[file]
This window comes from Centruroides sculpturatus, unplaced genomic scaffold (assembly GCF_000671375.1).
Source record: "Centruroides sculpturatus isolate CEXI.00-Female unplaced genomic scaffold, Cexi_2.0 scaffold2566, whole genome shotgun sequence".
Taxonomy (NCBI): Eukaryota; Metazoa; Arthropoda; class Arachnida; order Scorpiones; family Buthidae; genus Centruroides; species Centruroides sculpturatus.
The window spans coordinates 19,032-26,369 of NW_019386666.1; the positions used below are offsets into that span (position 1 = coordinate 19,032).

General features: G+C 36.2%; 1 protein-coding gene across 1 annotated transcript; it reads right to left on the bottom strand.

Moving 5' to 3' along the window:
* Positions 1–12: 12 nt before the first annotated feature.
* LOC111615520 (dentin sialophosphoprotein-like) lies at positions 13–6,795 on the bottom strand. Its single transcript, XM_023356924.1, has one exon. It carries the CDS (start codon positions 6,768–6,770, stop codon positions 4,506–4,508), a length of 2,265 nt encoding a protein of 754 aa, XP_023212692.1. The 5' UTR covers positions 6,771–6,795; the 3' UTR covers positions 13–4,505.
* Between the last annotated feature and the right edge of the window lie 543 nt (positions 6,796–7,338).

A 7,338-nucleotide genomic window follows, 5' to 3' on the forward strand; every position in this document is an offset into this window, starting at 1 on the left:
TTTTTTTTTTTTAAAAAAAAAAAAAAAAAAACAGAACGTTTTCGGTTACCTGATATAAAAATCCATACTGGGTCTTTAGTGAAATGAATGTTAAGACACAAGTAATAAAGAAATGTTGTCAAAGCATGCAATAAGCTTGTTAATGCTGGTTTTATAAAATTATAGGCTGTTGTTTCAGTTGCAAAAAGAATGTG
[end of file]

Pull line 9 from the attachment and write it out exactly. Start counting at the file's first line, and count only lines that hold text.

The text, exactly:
* Between the last annotated feature and the right edge of the window lie 543 nt (positions 6,796–7,338).